Notes: Why is Jack's major total 18, not 20?

By Doug FergusonApril 23, 2013, 8:35 pm

At some point after he won the 1986 Masters, Jack Nicklaus lost two major championships. He's just not sure when.

Tiger Woods has been chasing Nicklaus and his 18 professional majors. Nicklaus was chasing Bobby Jones, only the score was kept differently in his era. Jones was credited with 13 majors – four U.S. Opens, three British Opens, five U.S. Amateurs and one British Amateur.

Along with his 18 professional majors, Nicklaus won the U.S. Amateur twice for a total of 20.

''I was probably at 17 or 18 majors, including the Amateurs, and all of a sudden I had 15 or 16,'' Nicklaus said two weeks ago at the Masters. '''What happened here?' All of a sudden it became 'professional' majors.''

The U.S. Amateur was considered a major when Nicklaus played because ''it related back to Jones.''

''When I passed Jones' record, it was with the amateurs,'' Nicklaus said, referring to the 1973 PGA Championship at Canterbury.

That still was a record-setting major in 1973, for even without the two U.S. Amateur titles, Nicklaus had 12 professional majors, which at the time was one more than Walter Hagen had won.

Nicklaus recalls Browning making a commemorate 20-gauge shotgun after he won the '86 Masters for the last of his majors, playing off 20-gauge and 20 majors. His best guess is that the U.S. Amateur was no longer considered a major, when Woods won it a record three straight times from 1994 to 1996.

''Because they didn't really count Tiger's as majors,'' Nicklaus said. ''Rather than counting Tiger's as majors, they didn't do that, and they sort of took mine away.''


PLAYER OF THE MONTH: The PGA Tour award for Player of the Month doesn't get a lot of attention, even though Avis has been donating $50,000 to the winner's charity since it began sponsoring the award in 2012.

Tiger Woods won the award for March, and the surprise was the margin of the fan vote.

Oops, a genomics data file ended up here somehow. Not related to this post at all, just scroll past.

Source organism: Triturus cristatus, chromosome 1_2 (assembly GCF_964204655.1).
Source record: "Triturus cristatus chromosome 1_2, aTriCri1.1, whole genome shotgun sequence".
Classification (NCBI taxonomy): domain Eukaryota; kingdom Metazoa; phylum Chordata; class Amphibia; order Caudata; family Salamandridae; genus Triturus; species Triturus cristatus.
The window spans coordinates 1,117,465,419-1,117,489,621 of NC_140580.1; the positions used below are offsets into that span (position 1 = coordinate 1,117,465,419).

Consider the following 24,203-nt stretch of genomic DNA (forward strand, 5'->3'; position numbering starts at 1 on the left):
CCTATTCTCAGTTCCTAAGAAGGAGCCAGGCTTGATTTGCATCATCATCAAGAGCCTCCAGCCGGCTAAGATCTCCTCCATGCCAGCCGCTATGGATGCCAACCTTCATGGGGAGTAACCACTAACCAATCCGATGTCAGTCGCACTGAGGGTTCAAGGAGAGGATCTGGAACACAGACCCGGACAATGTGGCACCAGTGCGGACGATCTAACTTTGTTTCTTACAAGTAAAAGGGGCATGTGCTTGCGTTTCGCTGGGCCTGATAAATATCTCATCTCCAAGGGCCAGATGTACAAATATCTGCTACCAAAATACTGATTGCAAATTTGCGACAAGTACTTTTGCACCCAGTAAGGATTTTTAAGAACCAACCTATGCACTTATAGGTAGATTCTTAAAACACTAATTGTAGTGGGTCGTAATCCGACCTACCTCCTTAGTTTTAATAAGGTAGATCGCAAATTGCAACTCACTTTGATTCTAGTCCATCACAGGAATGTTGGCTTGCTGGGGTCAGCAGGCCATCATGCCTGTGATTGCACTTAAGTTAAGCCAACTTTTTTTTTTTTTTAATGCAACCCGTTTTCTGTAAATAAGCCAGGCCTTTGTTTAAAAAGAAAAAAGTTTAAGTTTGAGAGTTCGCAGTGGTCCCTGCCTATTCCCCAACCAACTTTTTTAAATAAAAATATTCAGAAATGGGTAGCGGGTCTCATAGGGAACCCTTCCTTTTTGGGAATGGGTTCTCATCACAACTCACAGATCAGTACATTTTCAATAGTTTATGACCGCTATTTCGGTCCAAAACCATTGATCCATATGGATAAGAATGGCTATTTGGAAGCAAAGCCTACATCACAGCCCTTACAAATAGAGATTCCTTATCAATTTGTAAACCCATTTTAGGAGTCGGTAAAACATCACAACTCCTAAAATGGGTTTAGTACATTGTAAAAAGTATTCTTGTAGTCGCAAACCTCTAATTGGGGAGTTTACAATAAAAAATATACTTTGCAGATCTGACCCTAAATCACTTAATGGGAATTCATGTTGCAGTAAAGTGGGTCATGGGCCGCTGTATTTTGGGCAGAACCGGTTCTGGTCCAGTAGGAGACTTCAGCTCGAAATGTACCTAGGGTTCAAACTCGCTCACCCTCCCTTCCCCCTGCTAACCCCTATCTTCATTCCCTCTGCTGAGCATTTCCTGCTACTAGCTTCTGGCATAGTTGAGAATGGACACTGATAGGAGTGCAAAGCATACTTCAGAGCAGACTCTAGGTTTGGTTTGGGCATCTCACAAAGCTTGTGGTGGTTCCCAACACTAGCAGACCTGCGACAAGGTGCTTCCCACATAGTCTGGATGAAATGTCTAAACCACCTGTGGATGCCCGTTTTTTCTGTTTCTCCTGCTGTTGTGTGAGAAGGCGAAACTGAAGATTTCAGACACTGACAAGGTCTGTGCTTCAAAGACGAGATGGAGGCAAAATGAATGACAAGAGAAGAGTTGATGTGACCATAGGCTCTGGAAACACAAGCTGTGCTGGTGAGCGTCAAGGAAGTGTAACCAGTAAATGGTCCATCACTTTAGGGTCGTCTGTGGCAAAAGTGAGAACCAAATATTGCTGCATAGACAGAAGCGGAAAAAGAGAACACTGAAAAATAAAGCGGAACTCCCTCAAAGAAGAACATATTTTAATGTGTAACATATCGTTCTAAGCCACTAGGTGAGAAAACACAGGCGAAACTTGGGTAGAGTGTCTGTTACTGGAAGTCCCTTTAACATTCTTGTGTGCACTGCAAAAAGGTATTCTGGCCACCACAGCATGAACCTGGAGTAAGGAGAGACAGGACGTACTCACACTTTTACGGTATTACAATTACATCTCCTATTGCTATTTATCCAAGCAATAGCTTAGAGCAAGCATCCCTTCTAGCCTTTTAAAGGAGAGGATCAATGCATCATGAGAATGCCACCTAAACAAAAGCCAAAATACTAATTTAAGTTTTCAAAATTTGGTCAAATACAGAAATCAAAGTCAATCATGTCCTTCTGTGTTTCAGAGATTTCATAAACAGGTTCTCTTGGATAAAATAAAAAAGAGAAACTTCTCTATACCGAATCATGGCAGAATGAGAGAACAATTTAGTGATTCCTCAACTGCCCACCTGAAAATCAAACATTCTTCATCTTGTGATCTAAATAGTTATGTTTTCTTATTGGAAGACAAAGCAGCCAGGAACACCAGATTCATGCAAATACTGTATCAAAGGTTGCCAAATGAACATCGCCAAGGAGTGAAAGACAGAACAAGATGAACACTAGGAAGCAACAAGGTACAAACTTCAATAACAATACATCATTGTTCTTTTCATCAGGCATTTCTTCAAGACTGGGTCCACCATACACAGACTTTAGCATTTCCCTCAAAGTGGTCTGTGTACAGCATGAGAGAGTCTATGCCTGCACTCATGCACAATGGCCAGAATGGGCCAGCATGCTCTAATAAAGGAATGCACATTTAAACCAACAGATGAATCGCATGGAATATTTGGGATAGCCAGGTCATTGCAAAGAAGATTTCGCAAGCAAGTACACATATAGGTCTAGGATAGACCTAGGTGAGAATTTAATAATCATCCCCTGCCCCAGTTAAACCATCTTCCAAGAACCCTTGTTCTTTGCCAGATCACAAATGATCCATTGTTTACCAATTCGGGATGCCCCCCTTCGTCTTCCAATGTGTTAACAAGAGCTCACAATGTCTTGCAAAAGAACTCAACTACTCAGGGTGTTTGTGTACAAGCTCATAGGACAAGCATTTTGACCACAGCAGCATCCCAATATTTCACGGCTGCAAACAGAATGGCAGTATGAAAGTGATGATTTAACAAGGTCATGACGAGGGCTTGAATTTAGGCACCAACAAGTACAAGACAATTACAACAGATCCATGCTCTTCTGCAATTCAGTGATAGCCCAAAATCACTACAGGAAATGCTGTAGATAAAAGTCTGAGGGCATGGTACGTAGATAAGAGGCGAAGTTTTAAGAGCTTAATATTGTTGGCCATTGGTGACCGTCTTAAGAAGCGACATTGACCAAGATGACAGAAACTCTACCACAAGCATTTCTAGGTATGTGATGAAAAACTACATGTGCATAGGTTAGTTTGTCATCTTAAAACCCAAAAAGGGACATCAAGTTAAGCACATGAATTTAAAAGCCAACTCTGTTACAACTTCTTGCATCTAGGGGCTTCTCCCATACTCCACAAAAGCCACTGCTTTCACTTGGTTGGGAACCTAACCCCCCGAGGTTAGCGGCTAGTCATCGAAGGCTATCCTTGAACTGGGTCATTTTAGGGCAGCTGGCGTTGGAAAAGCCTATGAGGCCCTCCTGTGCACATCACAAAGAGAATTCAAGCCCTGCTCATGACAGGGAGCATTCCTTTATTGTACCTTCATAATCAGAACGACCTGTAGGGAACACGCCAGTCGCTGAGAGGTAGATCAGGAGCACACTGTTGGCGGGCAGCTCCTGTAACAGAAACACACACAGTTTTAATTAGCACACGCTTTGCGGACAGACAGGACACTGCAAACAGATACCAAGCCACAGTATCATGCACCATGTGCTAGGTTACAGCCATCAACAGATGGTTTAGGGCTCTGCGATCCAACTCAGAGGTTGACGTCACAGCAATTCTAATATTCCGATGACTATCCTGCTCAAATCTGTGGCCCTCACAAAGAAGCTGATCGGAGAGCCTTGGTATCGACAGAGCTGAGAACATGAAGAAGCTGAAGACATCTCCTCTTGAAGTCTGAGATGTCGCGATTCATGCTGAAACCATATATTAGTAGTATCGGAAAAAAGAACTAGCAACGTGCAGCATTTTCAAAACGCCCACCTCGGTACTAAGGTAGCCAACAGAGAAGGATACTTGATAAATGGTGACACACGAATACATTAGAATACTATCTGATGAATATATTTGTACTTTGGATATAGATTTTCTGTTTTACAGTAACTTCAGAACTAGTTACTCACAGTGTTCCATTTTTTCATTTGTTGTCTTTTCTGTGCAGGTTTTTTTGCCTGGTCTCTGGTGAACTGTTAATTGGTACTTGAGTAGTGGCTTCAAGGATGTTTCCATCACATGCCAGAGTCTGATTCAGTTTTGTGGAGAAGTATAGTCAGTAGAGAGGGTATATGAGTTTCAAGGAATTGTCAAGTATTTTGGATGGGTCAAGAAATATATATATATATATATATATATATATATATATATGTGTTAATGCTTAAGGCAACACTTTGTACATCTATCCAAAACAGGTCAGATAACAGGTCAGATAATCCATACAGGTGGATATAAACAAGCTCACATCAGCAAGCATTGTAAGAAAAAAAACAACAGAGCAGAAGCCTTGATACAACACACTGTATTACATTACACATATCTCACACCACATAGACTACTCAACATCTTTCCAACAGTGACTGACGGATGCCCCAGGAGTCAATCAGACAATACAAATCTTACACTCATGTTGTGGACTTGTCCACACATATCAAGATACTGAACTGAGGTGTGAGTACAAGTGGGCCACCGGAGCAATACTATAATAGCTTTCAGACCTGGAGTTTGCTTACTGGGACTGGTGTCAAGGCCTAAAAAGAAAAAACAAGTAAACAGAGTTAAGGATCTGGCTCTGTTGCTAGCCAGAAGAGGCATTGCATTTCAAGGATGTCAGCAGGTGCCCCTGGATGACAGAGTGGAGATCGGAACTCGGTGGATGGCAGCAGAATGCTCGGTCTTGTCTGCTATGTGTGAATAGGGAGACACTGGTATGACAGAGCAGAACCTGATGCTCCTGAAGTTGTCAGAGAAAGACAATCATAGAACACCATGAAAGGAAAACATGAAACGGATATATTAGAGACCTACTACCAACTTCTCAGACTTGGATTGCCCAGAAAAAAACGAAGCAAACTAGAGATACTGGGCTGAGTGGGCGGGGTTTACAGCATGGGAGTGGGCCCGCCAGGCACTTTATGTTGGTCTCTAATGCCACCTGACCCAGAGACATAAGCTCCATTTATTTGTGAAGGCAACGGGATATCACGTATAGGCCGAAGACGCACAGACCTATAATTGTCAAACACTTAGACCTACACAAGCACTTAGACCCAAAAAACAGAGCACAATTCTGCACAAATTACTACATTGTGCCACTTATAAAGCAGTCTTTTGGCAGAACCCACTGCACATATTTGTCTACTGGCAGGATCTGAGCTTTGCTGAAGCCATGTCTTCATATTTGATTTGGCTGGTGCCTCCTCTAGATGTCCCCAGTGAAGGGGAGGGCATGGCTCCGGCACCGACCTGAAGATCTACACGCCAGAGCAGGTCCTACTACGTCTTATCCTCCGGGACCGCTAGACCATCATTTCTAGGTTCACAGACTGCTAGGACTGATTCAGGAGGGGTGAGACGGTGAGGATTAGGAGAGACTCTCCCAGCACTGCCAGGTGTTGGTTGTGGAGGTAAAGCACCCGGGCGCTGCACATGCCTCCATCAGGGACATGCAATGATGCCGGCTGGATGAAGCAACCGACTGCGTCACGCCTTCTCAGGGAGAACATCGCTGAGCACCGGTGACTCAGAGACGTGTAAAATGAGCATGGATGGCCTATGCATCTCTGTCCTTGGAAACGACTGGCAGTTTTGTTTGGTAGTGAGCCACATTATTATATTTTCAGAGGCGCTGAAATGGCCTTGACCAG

Even though he won a World Golf Championship at Doral and the Arnold Palmer Invitational at Bay Hill – the two strongest fields of the month – Woods received only 61 percent of the fan vote on a ballot that included Michael Thompson (Honda Classic), Kevin Streelman (Tampa) and D.A. Points (Houston Open). Streelman was second in the fan voting with 31 percent.

Brandt Snedeker won the award in February, when he was runner-up to Phil Mickelson in Phoenix and won at Pebble Beach. He received 45 percent of the vote, compared with 31 percent for Mickelson and 21 percent for Match Play winner Matt Kuchar.

Brian Gay won the award in January after winning the Humana Challenge. He got 64 percent of the fan vote. Woods, who won at Torrey Pines against the strongest field of the month, finished second with 33 percent.


CLOSING IN: The narrow view of Lizette Salas is that she has struggled to finish off her last two tournaments, either an entire round or one hole. She was three off the lead going into the final round at the Kraft Nabisco Championship and closed with a 79. Then, she shot 62 in the final round in Hawaii to force a playoff with Suzann Pettersen, only to chunk her approach into the water on the first extra hole, allowing Pettersen to win with a par.

The broad view is that Salas is doing everything else right, and that first win might not be too far away.

Salas had only one top 10 in her rookie season last year. Her runner-up finish at Ko Olina was her fourth top 10 this year, and she is seventh on the LPGA money list with $348,463, already more than $100,000 over what she made all of last year.

Even better, she is No. 7 in the Solheim Cup standings.